I’m making a point to write a message of thanks for everyone who has posted things related to how we keep a more vulnerable population safer by canceling events, self-quarantining, washing our hands, and generally spreading awareness about the impact of COVID-19. I appreciate those who share messages challenging us to think beyond our own selfish wants and desires by becoming more aware of the global impact of this threat and our actions related to it. If I’ve missed one of your posts to that effect, please consider this public post as a display of personal thanks.
I’m having problems with the people who still refuse to think it’s a problem, though—especially those still spreading disinformation. The ignorance and arrogance of such posts is personally disturbing.
You see, though I am not elderly, I entered the “higher-risk” category this past fall due to a medical situation. I also have family, co-workers and (I’m sure) audience patrons with that same classification. And although I had all of the recommended preventative vaccines due to my condition (flu, pneumonia, hepatitis, etc), there is no vaccine yet for COVID-19. I, and many whom I know, are at greater risk were we to contract this coronavirus, plain and simple.
I don’t mind the funny memes. I’ve shared a bunch myself, laughed at many I’ve seen. Some I find hilariously funny, especially the “dark” ones. (And please continue to call out the ridiculous hoarder subculture). Laughter is important at such times. But now that the situation is a reality, we must also use discretion.
I certainly do not mind anyone’s expression of disappointment or frustration at cancellations, I, too, am inconvenienced and upset on a personal level. My work has been impacted. My public entertainments of choice (sports, concerts, theatre, movies) have also been interrupted. I don’t go to the gym anymore. And I too, am running low on toilet paper (WTF, people?). I’m sorry we are all inconvenienced. It sucks. But for the greater good, go I.
For those who do share their thoughts, fears, humor, and reflections: please don’t spread disinformation about how things are overblown, how drinking green tea tincture prevents and cures the virus, or how science has failed us. By now should all know that those posts were incorrect. We’ve known about our vulnerabilities to this and did nothing. We’ve known about this particular strain of coronavirus since December and did little to prepare, somehow believing it would skip over us—that we have some kind of magical immunity. Many have mocked it and paid the price. Many more will do so as a result of their hubris.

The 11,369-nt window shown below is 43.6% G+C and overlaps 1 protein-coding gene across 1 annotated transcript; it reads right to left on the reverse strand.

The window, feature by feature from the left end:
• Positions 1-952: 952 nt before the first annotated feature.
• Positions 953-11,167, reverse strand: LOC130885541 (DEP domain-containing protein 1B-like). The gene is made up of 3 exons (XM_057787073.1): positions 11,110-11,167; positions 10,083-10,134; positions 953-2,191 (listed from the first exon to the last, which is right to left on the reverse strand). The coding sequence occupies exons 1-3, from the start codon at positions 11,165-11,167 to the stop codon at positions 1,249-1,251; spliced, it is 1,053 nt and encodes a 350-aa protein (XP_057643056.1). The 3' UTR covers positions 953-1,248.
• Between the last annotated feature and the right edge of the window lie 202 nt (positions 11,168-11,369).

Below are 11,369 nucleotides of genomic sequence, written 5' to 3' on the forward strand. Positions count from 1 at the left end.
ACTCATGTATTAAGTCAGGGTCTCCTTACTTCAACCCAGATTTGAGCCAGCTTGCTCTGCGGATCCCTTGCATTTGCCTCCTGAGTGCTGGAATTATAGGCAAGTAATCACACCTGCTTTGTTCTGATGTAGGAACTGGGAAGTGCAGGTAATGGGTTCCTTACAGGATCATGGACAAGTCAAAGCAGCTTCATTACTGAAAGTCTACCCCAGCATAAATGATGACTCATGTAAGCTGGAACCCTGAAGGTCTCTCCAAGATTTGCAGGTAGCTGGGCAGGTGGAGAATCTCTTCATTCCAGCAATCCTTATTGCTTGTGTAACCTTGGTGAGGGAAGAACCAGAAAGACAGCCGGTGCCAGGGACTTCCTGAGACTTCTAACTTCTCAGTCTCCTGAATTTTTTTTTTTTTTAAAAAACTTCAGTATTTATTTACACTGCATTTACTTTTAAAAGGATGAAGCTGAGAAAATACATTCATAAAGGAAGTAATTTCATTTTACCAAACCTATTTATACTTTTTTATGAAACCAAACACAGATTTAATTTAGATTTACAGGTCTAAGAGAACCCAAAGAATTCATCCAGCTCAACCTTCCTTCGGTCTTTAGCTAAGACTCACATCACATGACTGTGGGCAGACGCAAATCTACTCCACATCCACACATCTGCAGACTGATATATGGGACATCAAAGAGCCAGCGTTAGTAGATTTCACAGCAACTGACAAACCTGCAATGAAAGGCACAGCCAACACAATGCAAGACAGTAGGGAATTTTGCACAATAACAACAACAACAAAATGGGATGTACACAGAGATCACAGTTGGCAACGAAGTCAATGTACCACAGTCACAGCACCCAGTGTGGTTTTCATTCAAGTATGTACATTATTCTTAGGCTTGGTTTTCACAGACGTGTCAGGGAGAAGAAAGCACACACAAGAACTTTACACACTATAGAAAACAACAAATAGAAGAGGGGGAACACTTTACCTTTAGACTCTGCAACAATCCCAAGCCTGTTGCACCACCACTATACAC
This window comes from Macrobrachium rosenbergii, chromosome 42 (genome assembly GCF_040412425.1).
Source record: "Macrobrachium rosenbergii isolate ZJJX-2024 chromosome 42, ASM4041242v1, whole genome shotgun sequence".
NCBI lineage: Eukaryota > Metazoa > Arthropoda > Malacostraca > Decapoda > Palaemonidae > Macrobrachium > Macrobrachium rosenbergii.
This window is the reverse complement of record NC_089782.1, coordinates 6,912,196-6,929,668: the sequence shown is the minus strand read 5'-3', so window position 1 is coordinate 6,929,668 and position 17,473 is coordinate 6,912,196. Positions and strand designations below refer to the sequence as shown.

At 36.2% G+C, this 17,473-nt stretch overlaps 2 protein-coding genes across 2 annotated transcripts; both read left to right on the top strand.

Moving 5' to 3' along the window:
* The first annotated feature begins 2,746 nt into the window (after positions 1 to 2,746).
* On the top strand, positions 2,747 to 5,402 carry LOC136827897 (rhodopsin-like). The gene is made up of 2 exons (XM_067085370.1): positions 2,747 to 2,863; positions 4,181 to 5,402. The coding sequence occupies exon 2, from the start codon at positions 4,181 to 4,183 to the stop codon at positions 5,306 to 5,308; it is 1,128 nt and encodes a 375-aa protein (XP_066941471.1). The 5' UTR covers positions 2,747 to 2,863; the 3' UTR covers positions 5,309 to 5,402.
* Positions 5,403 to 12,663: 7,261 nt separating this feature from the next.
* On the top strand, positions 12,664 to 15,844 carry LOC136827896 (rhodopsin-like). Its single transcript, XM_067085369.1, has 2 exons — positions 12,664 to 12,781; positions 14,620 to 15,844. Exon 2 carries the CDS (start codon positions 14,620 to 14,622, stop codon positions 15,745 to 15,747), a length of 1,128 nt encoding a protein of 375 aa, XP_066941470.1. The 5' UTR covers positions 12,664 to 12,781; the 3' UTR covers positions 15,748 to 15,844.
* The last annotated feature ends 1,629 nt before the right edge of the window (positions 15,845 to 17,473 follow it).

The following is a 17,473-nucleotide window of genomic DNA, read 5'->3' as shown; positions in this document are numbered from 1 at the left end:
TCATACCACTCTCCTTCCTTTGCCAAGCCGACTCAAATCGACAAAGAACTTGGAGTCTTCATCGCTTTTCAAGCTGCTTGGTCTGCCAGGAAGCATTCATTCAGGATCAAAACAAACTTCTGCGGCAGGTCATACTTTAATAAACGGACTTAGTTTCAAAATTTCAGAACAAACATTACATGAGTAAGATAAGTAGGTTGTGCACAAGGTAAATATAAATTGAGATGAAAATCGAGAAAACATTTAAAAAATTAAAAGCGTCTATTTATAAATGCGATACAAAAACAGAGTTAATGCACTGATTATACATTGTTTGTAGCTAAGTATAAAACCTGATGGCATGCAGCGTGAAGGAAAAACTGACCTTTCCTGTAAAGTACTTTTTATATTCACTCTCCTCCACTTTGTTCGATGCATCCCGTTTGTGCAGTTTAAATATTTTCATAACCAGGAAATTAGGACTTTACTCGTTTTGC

Our actions affect others in ways far beyond the biological threat. I’ve bought popcorn from the vendors that will no longer be employed at the sports arenas. I’ll not say hello to the ushers and other hourly workers whose services are no longer needed at canceled arts events. I’ve colleagues with lost revenue from canceled engagements. Friends who live paycheck to paycheck. I’ve friends from Iran and Italy who are deeply concerned for their families there. I’ve friends in China who have lost family members and friends. This truly does suck on so many levels.
But in the face of such hopelessness, what are we to do?
I suggest that it’s high time we think of the greater good by taking action. That begins with personal responsibility. My ideas for that include:
1. staying healthy, and continue taking the steps we can to combat this virus. Follow the suggested protocols coming from state and local leaders and pay attention to what the directors of the CDC, WHO, and other medical professionals advise.
2. Be available for others in the ways that you can.
3. Spread positivity.
4. Question dubious information. If you post something that is later proven wrong, take it down and follow up with a retraction. It’s ok to admit you were wrong.
5. Don’t panic buy or hoard basic necessities. Share with others.
6. Use your intellect!
7. Continue to make music, produce art and feed your soul, even if it isn’t from a concert hall, gallery or theater. These are the deeper things that remain universally important in the face of uncertainty.
I’ll see you on the other side. And by that, I mean likely sometime later in 2020 from a classroom and/or concert stage near you. And for God’s sake, let’s all go wash our hands one more time, just to be safe. I, and others, thank you.
Copyright, 2020, Robert Baldwin, Before the Downbeat